The National Museum of American History


Member Rating 4 out of 5 by grannola on October 9, 2006

The 4-year-old again dictated where we should go. We had to go here to see Kermit the Frog. Of course, this museum kept us going much longer than we had anticipated.

As Canadian's we didn't realize how interesting the American History Museum was going to be. The kids liked the transportation exhibit that started from ships, to the first car to travel across the US, to buses, to airplanes. There were lots of things to see and touch. They liked the transportation of food display and the Chicago El Train. This took up a full wing of the main floor.

Downstairs we found Julia Child's kitchen, where there was a video playing with Julia's wit and wisdom. It was conveniently located across the hall from the hands-on science exhibit where the kids got to do real science experiments (about food additives in our case). They had to get tickets (which were free) to reserve a spot. This meant waiting for about 1/2hour. That was fine with them because there were lots of self-serve experiments there too.

The polio exhibit was interesting, especially when we learned that Candy Land had been invented by someone who was in an iron lung at the time. Up on the top floor we found Kermit and his friends, and lots of other TV memorabilia (like Fonzie's jacket and Archie Bunker's Chair).

The flags on display were very impressive. Inside the main hall on the 2nd floor is the Pentagon Flag. That's the flag that was draped over the outside of the Pentagon the day after September 11th. Also, in a restoration chamber is Old Glory. It is huge and has undergone major restoration. It is not 'repaired' per se, but it has been restored so it does not further deteriorate. There were also displays on science, computers, and chess that the 8-year-old enjoyed.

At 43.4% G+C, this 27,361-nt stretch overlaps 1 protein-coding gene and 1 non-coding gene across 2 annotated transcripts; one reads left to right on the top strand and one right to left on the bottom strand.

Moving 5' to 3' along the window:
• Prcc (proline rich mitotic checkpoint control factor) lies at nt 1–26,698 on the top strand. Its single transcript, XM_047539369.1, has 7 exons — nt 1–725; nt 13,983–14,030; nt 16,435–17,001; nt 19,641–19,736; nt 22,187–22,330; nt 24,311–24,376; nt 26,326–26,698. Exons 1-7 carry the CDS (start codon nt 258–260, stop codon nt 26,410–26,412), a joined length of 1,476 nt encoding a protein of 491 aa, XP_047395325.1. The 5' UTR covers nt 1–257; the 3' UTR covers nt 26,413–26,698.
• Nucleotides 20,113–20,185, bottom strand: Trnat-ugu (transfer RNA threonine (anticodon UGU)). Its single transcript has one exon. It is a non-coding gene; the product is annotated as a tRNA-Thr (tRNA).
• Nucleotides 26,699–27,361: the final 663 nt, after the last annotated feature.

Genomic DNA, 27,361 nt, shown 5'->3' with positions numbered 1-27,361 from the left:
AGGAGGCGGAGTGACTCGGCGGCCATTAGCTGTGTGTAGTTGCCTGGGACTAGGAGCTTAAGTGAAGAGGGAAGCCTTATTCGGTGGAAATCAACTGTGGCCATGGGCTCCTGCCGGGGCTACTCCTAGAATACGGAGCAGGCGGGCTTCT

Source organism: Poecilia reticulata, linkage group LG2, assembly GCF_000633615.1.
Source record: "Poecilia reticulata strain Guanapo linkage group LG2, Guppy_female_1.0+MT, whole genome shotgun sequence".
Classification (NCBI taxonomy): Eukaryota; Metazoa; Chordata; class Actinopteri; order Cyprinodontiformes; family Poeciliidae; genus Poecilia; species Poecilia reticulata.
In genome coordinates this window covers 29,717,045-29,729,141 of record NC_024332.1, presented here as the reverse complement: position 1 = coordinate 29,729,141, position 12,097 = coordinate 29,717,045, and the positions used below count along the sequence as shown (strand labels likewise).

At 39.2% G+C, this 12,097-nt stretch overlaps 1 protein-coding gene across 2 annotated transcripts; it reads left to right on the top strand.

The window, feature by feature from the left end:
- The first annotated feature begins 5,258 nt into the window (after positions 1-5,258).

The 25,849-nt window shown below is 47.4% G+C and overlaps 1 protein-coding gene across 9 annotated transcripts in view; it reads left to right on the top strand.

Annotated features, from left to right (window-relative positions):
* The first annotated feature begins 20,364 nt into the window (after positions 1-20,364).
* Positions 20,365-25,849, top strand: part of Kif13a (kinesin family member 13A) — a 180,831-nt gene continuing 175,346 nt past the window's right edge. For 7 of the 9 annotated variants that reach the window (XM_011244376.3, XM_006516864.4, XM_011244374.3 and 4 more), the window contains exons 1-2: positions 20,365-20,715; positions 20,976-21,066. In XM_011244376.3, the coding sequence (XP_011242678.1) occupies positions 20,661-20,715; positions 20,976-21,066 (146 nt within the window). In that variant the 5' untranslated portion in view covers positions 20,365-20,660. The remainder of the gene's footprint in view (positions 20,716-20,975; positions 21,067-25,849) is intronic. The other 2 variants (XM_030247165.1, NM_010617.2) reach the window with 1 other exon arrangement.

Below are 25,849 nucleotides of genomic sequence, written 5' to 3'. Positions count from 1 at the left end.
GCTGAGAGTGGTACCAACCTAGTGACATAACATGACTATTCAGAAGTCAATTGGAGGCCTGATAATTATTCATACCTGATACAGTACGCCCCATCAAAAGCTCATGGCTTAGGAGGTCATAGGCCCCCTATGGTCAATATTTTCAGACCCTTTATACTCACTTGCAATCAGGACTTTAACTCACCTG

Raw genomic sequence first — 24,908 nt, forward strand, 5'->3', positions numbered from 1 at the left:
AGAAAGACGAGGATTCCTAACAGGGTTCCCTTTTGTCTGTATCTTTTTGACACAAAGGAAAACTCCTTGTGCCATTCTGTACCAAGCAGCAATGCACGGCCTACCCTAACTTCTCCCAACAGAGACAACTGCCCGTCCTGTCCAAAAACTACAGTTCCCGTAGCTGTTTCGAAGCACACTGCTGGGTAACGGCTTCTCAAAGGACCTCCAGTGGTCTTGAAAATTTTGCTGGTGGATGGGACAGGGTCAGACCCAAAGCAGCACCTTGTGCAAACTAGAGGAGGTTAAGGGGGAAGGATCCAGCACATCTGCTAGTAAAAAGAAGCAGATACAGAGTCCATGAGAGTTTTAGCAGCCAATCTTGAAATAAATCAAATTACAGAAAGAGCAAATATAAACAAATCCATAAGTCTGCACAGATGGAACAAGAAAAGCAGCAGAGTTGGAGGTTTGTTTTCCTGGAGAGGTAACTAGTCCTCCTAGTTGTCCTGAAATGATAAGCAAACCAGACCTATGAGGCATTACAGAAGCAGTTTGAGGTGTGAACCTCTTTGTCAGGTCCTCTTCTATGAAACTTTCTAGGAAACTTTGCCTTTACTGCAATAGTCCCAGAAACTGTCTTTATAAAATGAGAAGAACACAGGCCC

We skipped several exhibits because we just didn't have time to see everything. We were at the museum for over 4 hours and could have stayed longer, but we wanted to see more than one museum on our trip. I bought a sweater in the gift shop and we realized that the zipper was stuck on it. We exchanged it for another sweater without a problem.

The museum was open from 10am to 6pm (winter hours are 10am to 5pm). There were several exhibits that were closed when we were there because they were getting ready to renovate. There were several places where you could tell renovations were due (cracked ceilings etc). The whole museum closed for renovations just after our visit and it is scheduled to reopen in 2008.
Smithsonian National Museum of American History
14th Street And Constitution Avenue, NW
Washington, DC
(202) 357-1300

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